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WHO Estimates 2.6 Million Alcohol-Related Deaths Yearly

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Each year, alcohol consumption exacts a deadly toll on humanity, claiming nearly three million lives, the World Health Organization reports. Despite a modest decrease in recent years, the organization warns that the number of alcohol-related deaths remains perilously high.

According to a chilling report from the United Nations health agency, alcohol’s impact on global health is staggering, accounting for nearly 5% of annual deaths worldwide, with a deadly combination of reckless driving, alcohol-induced abuse, and a range of diseases and disorders topping the list.

The report’s findings are a stark reminder of alcohol’s deadly consequences, with 2.6 million fatalities in 2019 alone, representing a full 4.7% of all deaths globally.

The report’s findings expose a concerning gender divide, with men bearing the brunt of alcohol’s lethal impact, accounting for nearly three-quarters of all related deaths, a trend that warrants urgent action.

“Substance use severely harms individual health, increasing the risk of chronic diseases, mental health conditions, and tragically resulting in millions of preventable deaths every year,” WHO director-general Tedros Adhanom Ghebreyesus said.

According to the report, there has been a encouraging downward trend in alcohol consumption and its harmful effects worldwide, with a noticeable decline since 2010.

“(But) the health and social burden due to alcohol use remains unacceptably high,” he continued, highlighting that younger people were disproportionately affected.

The WHO has shed light on a troubling phenomenon: in 2019, a disproportionate share of alcohol-related fatalities – 13% to be exact – affected individuals in the 20-39 age group, a demographic that’s often characterized by vitality and promise.

The health risks associated with drinking are alarming, with links to debilitating diseases such as cirrhosis and certain types of cancer, highlighting the importance of responsible consumption.

In 2019, alcohol consumption claimed an estimated 1.6 million lives, with noncommunicable diseases being the primary cause of death, according to the report’s disturbing findings.

In 2019, alcohol’s deadly impact was felt across various health categories, with 474,000 fatalities attributed to cardiovascular diseases, 401,000 to cancer, and a staggering 724,000 to injuries, including tragic cases of self-harm and traffic accidents.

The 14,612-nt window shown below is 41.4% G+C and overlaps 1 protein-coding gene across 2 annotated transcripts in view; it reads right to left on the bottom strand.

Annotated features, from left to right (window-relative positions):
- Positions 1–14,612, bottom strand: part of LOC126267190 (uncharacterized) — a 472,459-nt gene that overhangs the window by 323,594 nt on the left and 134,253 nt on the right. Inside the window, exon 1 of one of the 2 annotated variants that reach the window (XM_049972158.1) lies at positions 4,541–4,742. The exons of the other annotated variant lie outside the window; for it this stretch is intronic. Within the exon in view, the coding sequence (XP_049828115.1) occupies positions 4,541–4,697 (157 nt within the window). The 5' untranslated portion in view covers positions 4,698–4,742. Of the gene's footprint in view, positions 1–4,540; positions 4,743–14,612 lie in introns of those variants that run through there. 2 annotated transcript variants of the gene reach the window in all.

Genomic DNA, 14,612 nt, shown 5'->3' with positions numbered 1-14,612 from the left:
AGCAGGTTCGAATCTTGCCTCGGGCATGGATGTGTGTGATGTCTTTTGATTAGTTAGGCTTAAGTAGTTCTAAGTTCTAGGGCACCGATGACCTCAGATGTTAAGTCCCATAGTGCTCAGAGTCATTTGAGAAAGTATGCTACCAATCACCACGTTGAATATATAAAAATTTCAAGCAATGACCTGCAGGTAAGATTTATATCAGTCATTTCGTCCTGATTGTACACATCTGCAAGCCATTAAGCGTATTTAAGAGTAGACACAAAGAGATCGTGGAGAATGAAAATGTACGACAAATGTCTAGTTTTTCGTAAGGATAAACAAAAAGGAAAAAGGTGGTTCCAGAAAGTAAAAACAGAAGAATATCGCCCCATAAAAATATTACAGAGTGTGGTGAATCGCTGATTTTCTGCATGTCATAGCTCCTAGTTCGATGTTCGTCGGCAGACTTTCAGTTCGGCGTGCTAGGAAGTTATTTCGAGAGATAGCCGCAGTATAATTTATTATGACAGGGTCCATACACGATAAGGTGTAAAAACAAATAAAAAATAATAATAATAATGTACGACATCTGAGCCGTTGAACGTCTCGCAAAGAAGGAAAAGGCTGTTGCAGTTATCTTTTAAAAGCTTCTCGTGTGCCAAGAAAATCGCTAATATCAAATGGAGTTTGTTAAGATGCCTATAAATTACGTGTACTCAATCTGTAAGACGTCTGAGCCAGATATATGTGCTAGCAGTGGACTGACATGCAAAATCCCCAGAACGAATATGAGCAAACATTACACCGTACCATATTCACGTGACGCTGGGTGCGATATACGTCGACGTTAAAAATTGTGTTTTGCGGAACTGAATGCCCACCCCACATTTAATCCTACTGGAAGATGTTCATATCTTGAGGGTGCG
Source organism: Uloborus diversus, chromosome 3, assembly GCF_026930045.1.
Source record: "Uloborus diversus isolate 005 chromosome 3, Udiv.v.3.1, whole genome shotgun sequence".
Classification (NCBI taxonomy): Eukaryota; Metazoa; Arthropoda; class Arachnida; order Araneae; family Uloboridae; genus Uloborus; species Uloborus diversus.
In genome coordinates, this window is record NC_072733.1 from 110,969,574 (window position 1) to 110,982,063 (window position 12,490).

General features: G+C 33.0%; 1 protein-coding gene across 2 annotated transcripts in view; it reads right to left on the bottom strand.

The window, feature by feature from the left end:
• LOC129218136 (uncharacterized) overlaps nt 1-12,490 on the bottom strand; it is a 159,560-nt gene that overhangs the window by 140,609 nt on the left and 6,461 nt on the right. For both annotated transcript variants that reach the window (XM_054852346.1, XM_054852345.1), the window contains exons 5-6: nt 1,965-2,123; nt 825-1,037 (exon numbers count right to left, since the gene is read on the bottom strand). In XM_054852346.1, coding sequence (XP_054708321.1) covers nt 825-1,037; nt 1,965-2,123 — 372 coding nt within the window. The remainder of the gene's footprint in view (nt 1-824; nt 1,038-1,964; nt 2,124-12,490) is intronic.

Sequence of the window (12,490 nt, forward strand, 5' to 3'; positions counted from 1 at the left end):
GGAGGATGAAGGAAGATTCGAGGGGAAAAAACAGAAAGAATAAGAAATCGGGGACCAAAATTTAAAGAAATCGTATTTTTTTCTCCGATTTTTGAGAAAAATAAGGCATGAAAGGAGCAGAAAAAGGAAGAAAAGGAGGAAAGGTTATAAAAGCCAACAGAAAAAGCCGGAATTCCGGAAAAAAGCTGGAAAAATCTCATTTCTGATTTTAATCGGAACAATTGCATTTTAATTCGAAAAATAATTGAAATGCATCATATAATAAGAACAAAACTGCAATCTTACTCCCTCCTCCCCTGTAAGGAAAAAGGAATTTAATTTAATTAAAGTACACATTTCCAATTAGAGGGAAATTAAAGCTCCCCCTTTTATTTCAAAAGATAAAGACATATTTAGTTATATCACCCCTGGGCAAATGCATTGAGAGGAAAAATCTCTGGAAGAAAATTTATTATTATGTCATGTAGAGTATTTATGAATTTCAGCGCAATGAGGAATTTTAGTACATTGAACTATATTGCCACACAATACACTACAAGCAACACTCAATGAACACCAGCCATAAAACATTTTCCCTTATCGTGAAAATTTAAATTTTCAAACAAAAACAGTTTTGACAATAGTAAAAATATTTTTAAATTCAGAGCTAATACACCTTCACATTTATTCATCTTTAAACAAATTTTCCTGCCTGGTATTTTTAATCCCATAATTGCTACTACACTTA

The report also highlights alcohol’s dangerous intersection with infectious diseases, revealing that excessive drinking increases vulnerability to tuberculosis, HIV, pneumonia, and other harmful illnesses.

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An estimated 209 million people lived with alcohol dependence in 2019 — 3.7 per cent of the global population.

Total per capita consumption worldwide decreased slightly to 5.5 litres of alcohol in 2019 from 5.7 litres nine years earlier, the report found.

However, alcohol consumption overall is unevenly distributed around the globe.

Well, over half of the world’s population over the age of 15 abstains completely.

Europe accounted by far for the highest levels of per capita drinking, at 9.2 litres, followed by the Americas at 7.5 litres.

A recent report sheds light on this very question, revealing that countries in Northern Africa, the Middle East, and Asia with large Muslim populations have notably lower consumption levels.

Ever wondered how much alcohol people actually drink? A recent analysis has crunched the numbers, revealing that in 2019, those who raised a glass (or two) consumed an average of 27 grams of pure alcohol daily – a fascinating insight into human habits.

That may not sound like a lot, but 27 grams of pure alcohol is essentially the same as having two glasses of wine, two small beers, or two shots of liquor – a tangible way to understand the average daily alcohol intake.

“This level and frequency of drinking is associated with increased risks of numerous health conditions and associated mortality and disability,” the WHO warned.

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